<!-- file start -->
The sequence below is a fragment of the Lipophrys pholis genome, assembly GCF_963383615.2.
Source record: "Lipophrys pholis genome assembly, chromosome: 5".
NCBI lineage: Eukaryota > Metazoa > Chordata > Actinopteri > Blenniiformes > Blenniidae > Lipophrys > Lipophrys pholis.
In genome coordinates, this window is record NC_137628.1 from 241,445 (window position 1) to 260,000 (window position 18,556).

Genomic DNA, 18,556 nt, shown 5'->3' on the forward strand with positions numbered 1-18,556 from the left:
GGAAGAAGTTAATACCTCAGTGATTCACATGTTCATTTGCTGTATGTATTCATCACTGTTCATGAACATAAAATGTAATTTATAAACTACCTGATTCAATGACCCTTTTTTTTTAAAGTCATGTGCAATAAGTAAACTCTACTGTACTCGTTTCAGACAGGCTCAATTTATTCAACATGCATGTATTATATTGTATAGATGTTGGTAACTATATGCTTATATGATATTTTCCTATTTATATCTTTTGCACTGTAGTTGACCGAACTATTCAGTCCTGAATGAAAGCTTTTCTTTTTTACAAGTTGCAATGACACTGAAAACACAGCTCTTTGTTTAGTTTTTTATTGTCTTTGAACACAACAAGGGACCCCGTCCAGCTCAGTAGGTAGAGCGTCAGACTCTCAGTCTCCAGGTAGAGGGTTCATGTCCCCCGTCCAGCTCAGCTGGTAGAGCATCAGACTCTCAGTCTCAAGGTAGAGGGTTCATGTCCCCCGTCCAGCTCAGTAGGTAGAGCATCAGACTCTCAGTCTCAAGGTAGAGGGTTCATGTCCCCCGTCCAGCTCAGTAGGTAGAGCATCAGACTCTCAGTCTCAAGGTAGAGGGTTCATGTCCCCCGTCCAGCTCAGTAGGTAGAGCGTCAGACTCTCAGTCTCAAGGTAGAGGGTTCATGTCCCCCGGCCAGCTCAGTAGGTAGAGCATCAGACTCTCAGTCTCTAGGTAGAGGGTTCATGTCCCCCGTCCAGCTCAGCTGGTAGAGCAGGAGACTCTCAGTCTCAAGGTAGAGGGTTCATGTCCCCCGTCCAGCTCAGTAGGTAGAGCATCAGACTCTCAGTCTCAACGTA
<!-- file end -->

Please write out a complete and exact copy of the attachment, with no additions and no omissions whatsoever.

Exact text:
The sequence below is a fragment of the Lipophrys pholis genome, assembly GCF_963383615.2.
Source record: "Lipophrys pholis genome assembly, chromosome: 5".
NCBI lineage: Eukaryota > Metazoa > Chordata > Actinopteri > Blenniiformes > Blenniidae > Lipophrys > Lipophrys pholis.
In genome coordinates, this window is record NC_137628.1 from 241,445 (window position 1) to 260,000 (window position 18,556).

Genomic DNA, 18,556 nt, shown 5'->3' on the forward strand with positions numbered 1-18,556 from the left:
GGAAGAAGTTAATACCTCAGTGATTCACATGTTCATTTGCTGTATGTATTCATCACTGTTCATGAACATAAAATGTAATTTATAAACTACCTGATTCAATGACCCTTTTTTTTTAAAGTCATGTGCAATAAGTAAACTCTACTGTACTCGTTTCAGACAGGCTCAATTTATTCAACATGCATGTATTATATTGTATAGATGTTGGTAACTATATGCTTATATGATATTTTCCTATTTATATCTTTTGCACTGTAGTTGACCGAACTATTCAGTCCTGAATGAAAGCTTTTCTTTTTTACAAGTTGCAATGACACTGAAAACACAGCTCTTTGTTTAGTTTTTTATTGTCTTTGAACACAACAAGGGACCCCGTCCAGCTCAGTAGGTAGAGCGTCAGACTCTCAGTCTCCAGGTAGAGGGTTCATGTCCCCCGTCCAGCTCAGCTGGTAGAGCATCAGACTCTCAGTCTCAAGGTAGAGGGTTCATGTCCCCCGTCCAGCTCAGTAGGTAGAGCATCAGACTCTCAGTCTCAAGGTAGAGGGTTCATGTCCCCCGTCCAGCTCAGTAGGTAGAGCATCAGACTCTCAGTCTCAAGGTAGAGGGTTCATGTCCCCCGTCCAGCTCAGTAGGTAGAGCGTCAGACTCTCAGTCTCAAGGTAGAGGGTTCATGTCCCCCGGCCAGCTCAGTAGGTAGAGCATCAGACTCTCAGTCTCTAGGTAGAGGGTTCATGTCCCCCGTCCAGCTCAGCTGGTAGAGCAGGAGACTCTCAGTCTCAAGGTAGAGGGTTCATGTCCCCCGTCCAGCTCAGTAGGTAGAGCATCAGACTCTCAGTCTCAACGTA